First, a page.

Laboratories for children of the primary school are organized on a regular schedule. Social media such as Facebook and Instagram help to disseminate information and events in a way familiar for institutions such as museums or galleries, but not so frequent in an archaeological context. It offers children and their families the opportunity to learn and develop creativity but also to make them more familiar to a past, the Byzantine, often not considered as own, in contrast with the Ottoman one. In fact, the Byzantine Empire is generally perceived by Turkish kids and young adults just as the enemy destroyed by the sultan Mehmet II in 1453, rather than as a period of the history of the Anatolia and Istanbul. In every single souvenir shops of Istanbul it is possible to buy magnets or fancy notebooks with the images of the sultan (and of the other famous sultans), his guns, his soldiers or even board game based on the siege of Constantinople in 1453! None of these are markedly Byzantine (apart those with the Istanbul skyline with the dome and the minarets of Hagia Sophia). In this context, the project of Küçükyalı ArkeoPark clearly assumes not just a conservation research-based aspect but also it embodies the public opportunity for a new and more enriched consideration of the local past.
Facebook has been also used in order to introduce us, part of the team, to the local followers, trying to discourage every sort of distance between the people inside and outside of the fence.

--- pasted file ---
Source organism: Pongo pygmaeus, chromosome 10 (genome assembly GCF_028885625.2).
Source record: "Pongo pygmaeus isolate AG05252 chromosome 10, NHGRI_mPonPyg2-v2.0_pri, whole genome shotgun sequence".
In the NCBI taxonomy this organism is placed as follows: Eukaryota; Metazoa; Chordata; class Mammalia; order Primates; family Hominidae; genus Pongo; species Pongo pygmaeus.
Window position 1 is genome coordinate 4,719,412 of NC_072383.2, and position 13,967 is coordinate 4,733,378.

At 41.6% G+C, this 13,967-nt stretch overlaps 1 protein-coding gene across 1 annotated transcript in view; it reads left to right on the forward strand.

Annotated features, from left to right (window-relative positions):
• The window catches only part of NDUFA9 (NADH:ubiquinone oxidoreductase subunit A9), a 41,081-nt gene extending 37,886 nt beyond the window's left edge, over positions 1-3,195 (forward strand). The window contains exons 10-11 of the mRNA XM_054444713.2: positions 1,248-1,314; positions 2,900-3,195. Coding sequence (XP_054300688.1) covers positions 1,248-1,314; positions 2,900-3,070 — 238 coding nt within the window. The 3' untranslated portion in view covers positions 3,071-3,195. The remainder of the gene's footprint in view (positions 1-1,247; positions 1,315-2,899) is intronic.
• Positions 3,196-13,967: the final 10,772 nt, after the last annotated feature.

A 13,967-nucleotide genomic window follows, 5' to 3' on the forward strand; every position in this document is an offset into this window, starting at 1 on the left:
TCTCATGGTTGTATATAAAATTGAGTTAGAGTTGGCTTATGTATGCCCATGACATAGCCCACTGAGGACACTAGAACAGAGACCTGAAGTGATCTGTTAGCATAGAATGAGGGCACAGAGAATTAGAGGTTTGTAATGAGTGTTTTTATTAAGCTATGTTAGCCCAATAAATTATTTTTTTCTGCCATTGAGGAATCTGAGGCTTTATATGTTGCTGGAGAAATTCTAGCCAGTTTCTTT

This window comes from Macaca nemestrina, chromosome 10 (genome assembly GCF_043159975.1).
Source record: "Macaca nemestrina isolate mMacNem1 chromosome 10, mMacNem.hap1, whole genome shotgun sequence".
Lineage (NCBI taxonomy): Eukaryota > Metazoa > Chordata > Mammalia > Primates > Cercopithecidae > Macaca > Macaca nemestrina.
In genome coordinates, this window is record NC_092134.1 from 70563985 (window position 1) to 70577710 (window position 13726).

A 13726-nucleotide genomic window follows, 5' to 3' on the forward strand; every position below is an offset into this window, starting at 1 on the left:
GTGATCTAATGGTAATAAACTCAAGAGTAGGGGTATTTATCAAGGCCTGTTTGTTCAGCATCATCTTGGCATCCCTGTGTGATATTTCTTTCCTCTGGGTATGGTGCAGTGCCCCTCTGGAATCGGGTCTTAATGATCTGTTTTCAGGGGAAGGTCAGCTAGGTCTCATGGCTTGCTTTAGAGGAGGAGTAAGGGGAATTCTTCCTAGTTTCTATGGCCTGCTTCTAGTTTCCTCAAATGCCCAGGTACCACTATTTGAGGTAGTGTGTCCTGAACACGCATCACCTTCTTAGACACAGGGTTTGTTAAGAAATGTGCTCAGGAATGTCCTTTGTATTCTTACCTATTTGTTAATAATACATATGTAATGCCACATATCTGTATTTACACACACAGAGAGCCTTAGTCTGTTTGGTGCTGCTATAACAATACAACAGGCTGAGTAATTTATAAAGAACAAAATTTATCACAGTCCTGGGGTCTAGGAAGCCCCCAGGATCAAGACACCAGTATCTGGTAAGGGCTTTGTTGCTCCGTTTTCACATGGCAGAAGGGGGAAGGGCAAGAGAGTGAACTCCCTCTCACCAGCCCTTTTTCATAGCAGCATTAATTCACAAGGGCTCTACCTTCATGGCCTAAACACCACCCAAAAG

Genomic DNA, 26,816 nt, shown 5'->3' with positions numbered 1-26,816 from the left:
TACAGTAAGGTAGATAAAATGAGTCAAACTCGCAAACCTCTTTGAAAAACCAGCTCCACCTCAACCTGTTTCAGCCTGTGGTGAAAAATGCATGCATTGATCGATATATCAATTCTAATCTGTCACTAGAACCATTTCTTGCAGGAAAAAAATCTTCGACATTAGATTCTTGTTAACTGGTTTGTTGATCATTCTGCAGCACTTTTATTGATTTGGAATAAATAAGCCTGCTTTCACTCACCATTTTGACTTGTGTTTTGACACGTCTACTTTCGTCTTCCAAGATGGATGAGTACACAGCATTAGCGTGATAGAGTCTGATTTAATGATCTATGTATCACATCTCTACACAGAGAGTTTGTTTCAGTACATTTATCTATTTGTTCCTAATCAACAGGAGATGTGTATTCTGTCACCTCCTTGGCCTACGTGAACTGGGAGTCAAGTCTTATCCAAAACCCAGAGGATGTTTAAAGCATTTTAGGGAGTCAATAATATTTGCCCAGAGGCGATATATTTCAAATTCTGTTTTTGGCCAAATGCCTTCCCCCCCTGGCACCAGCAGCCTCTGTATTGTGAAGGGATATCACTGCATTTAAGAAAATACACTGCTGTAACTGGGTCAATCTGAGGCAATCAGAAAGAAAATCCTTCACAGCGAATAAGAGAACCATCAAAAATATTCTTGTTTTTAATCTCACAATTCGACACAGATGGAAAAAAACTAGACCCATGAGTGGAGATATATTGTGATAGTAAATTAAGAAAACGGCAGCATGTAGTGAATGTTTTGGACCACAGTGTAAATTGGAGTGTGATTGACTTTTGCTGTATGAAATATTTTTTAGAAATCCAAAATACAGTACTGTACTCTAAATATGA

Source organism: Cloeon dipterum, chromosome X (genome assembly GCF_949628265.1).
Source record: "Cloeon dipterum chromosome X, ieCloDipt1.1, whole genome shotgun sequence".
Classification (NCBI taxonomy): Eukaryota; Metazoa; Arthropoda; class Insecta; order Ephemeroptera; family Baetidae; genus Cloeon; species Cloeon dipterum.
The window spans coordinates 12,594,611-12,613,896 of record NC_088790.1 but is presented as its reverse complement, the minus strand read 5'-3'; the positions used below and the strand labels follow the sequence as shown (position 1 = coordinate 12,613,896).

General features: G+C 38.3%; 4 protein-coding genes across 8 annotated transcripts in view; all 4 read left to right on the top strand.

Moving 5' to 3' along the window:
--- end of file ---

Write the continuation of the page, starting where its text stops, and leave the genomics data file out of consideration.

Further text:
The feedback seems very positive: the amount of people visiting and participating in events is always high and the monument continues to be woven into the neighbourhood (probably as the former monastery was in the past) and with the municipality of Küçükyalı (Maltepe). Countless times kind neighbours, always interested about the progress of the fieldwork, invited us to taste and share with them some of their fresh vegetables or fruits during the mornings at Küçükyalı ArkeoPark and came to know us all by name.
(A group of visitors in the Cistern of KY – Ph. Domenico Ventura)
What Küçükyalı ArkeoPark offers a Byzantinist
As a Byzantinist, a summer in Küçükyalı ArkeoPark helped me convert all my theoretical knowledge into practice. Even though the construction of the stunning structures of Küçükyalı ArkeoPark can be dated around the second half of the 9th century, the study of site requires knowledge of the entire Byzantine era. Later phases can be recognized and documented, whereas previous materials (spolia) were largely included in the middle-Byzantines building. Rarely in my academic career I have had the opportunity to study and learn in a similar broad way. The variety of the finds I was asked to document has shown me, on the one hand, which fields I have to explore more in greater depth in order to be able to understand all the branches of the Byzantine material culture. On the other hand, it made me feel very proud of my career when I noticed the clear familiarity already acquired for some of them. Apart from every consideration connected to my training, the most important thing I have learnt during my stay in Küçükyalı ArkeoPark is that Archaeology cannot remain just on the books, the prerogative of a few interested people. Such an archaeology would be confined to the past. Interacting with people gives Archaeology (and History, in a broader sense) the opportunity to be part of the present.
Jessica Varsallona is a second year Byzantine Studies PhD student. Her studies are supported by BRIHC funds.